SAARC report: ‘To reduce risk to crop yields, understand climate change’

Report calls for examining weather change patterns’ affect on agriculture.


Waqas Naeem July 07, 2013
Report calls for examining weather change patterns’ affect on agriculture. PHOTO: FILE

ISLAMABAD:


To reduce the risk to crop yields from erratic weather patterns, understanding climate variability and examining climate information are needed.


These were the suggestions of a country status report on Pakistan, released by the South Asian Association for Regional Cooperation (Saarc) Agriculture Centre, whose aim is to review the present situation and identify strengths and weaknesses.

The report, titled “Impact of Climatic Parameters on Agricultural Production and Minimising Crop Productivity Losses through Weather Forecast and Advisory Service in Saarc Countries”, also includes country reports for India, Bangladesh, Nepal and Sri Lanka.



In the foreword, Saarc Agriculture Centre Director Dr Abul Kalam Azad states that “global climate changes and increasing climatic variability are likely to exert pressure on agricultural systems and may constrain attainment of future food production targets”.

Azad highlights adaptation research, capacity building, policies and strategies such as weather based agro-advisory service as needed urgently.

The Pakistan report, penned by Dr Muhammad Asim of the Pakistan Agricultural Research Centre, notes that the country lacks non-specific climate information, with providers and users of information either ignorant of the possible consequences of climatic outcome or unable to quantify it.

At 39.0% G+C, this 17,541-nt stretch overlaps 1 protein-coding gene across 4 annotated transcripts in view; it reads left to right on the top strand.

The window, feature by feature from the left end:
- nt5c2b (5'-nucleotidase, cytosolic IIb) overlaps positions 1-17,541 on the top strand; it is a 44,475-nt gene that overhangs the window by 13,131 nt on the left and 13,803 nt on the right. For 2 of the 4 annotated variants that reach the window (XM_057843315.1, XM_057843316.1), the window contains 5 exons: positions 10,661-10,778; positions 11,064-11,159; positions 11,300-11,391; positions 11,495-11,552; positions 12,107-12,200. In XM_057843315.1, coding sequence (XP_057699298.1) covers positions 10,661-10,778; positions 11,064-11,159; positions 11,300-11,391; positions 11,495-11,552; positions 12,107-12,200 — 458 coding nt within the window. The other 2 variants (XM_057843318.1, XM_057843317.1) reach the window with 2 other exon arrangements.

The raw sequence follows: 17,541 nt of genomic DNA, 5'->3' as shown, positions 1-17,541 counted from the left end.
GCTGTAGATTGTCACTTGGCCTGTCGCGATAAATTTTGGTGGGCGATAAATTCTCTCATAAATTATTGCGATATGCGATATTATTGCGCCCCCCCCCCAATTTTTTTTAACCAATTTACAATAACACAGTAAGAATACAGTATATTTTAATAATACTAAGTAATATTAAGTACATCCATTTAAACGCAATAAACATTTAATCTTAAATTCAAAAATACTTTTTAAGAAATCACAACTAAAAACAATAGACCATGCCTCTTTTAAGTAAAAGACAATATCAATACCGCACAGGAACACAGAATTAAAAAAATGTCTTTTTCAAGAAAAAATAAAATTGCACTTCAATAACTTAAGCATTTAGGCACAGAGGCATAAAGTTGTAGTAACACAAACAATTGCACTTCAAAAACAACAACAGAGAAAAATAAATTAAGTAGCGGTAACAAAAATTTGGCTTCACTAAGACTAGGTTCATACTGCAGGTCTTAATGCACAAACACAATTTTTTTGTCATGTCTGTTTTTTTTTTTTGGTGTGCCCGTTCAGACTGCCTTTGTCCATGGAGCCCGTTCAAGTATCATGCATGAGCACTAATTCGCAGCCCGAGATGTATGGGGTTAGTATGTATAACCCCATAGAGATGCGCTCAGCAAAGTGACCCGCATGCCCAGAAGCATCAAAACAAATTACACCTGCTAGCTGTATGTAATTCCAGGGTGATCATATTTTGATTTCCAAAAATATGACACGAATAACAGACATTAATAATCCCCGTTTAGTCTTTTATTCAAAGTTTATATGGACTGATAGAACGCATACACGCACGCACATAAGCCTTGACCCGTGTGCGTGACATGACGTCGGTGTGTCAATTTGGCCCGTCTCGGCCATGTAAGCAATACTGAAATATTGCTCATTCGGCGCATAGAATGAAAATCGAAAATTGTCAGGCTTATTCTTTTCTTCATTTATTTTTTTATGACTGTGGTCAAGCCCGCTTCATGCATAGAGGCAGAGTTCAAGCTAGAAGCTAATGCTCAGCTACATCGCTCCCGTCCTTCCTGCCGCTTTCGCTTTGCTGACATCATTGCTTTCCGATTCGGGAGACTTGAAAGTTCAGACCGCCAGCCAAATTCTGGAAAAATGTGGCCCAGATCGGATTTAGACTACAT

“To improve climate risk related decision making at the farm level, farmers need to gain a better understanding of climate factors that affect crop yield in their environment,” the report stated. “This will allow decision makers to identify possible management options based on climate information or seasonal climate forecasts.”



Asim suggested that crop growth simulation models should be used to determine optimum sowing time for crops.

The sowing time is important, especially for wheat, Pakistan’s most essential crop, which accounts for 10.1 per cent of the value added in agriculture and 2.2 per cent of Pakistan’s Gross Domestic Product (GDP), according to the Economic Survey of Pakistan 2012-13.

As the report noted, delayed planting could reduce wheat yield almost linearly at the rate of 42 kilogramme per hectare per day past optimum sowing period.

The Pakistan chapter in the Saarc report used a case study of climate’s impact on wheat productivity in Islamabad.

According to the report, the long-term mean temperature in Islamabad in wheat growing season ranged between 16 to 19 degrees Celsius from 1961-2007 and long-term rainfall pattern ranged between 100 milimetres and 800 milimetres per year. This “enormous year-to-year climate variability” is a major source of wheat production unpredictability, the report said.

Decreased rainfall observed in September in Islamabad could also be a concern for wheat as it could lead to less residual moisture for sowing of wheat in October.

The report suggested Pakistan focus on research to enhance resilience in crops through biotechnology and provision of better climate information through forecasting systems.

Pakistan has a mechanism for weather forecasting under the Pakistan Meteorological Department which also performs climate modeling and also has an agricultural meteorology (Agromet) advisory system, the report stated. The dissemination of Agromet data to the farmers is done through meetings, radio programmes and the electronic media.

Comparative study of the country reports suggests Pakistan can use India’s model of using SMS and Kisaan Call Centres to supply data to farmers as well.

The report suggests Pakistan should engage in participatory, cross-disciplinary research for successful climate applications.

Published in The Express Tribune, July 7th, 2013.

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